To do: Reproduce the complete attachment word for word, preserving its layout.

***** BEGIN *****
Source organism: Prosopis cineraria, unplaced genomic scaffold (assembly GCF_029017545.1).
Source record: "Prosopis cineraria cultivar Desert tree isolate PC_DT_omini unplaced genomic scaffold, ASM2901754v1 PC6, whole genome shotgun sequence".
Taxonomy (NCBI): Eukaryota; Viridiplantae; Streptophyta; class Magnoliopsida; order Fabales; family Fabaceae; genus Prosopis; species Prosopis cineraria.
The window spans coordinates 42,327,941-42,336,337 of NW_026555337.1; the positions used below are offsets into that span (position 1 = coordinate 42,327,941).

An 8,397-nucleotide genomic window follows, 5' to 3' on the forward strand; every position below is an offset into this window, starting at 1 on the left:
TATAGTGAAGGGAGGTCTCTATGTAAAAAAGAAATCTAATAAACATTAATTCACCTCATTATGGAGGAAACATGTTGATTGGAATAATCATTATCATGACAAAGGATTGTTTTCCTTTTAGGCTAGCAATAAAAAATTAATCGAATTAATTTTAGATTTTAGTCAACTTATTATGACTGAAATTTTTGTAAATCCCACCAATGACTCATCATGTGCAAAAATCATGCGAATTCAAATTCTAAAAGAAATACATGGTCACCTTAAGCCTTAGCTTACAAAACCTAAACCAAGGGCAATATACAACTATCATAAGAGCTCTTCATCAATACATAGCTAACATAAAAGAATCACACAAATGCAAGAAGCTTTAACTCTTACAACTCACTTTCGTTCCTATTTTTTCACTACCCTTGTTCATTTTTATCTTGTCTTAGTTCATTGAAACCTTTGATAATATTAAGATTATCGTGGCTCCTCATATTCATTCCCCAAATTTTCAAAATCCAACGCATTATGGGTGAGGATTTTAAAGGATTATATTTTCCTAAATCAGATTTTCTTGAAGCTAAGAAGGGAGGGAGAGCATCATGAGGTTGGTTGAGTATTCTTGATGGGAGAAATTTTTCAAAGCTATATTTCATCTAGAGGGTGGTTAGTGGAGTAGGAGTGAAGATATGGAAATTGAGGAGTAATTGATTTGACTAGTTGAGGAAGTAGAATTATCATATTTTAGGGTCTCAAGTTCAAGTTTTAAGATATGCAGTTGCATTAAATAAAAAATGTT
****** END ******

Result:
Source organism: Prosopis cineraria, unplaced genomic scaffold (assembly GCF_029017545.1).
Source record: "Prosopis cineraria cultivar Desert tree isolate PC_DT_omini unplaced genomic scaffold, ASM2901754v1 PC6, whole genome shotgun sequence".
Taxonomy (NCBI): Eukaryota; Viridiplantae; Streptophyta; class Magnoliopsida; order Fabales; family Fabaceae; genus Prosopis; species Prosopis cineraria.
The window spans coordinates 42,327,941-42,336,337 of NW_026555337.1; the positions used below are offsets into that span (position 1 = coordinate 42,327,941).

An 8,397-nucleotide genomic window follows, 5' to 3' on the forward strand; every position below is an offset into this window, starting at 1 on the left:
TATAGTGAAGGGAGGTCTCTATGTAAAAAAGAAATCTAATAAACATTAATTCACCTCATTATGGAGGAAACATGTTGATTGGAATAATCATTATCATGACAAAGGATTGTTTTCCTTTTAGGCTAGCAATAAAAAATTAATCGAATTAATTTTAGATTTTAGTCAACTTATTATGACTGAAATTTTTGTAAATCCCACCAATGACTCATCATGTGCAAAAATCATGCGAATTCAAATTCTAAAAGAAATACATGGTCACCTTAAGCCTTAGCTTACAAAACCTAAACCAAGGGCAATATACAACTATCATAAGAGCTCTTCATCAATACATAGCTAACATAAAAGAATCACACAAATGCAAGAAGCTTTAACTCTTACAACTCACTTTCGTTCCTATTTTTTCACTACCCTTGTTCATTTTTATCTTGTCTTAGTTCATTGAAACCTTTGATAATATTAAGATTATCGTGGCTCCTCATATTCATTCCCCAAATTTTCAAAATCCAACGCATTATGGGTGAGGATTTTAAAGGATTATATTTTCCTAAATCAGATTTTCTTGAAGCTAAGAAGGGAGGGAGAGCATCATGAGGTTGGTTGAGTATTCTTGATGGGAGAAATTTTTCAAAGCTATATTTCATCTAGAGGGTGGTTAGTGGAGTAGGAGTGAAGATATGGAAATTGAGGAGTAATTGATTTGACTAGTTGAGGAAGTAGAATTATCATATTTTAGGGTCTCAAGTTCAAGTTTTAAGATATGCAGTTGCATTAAATAAAAAATGTT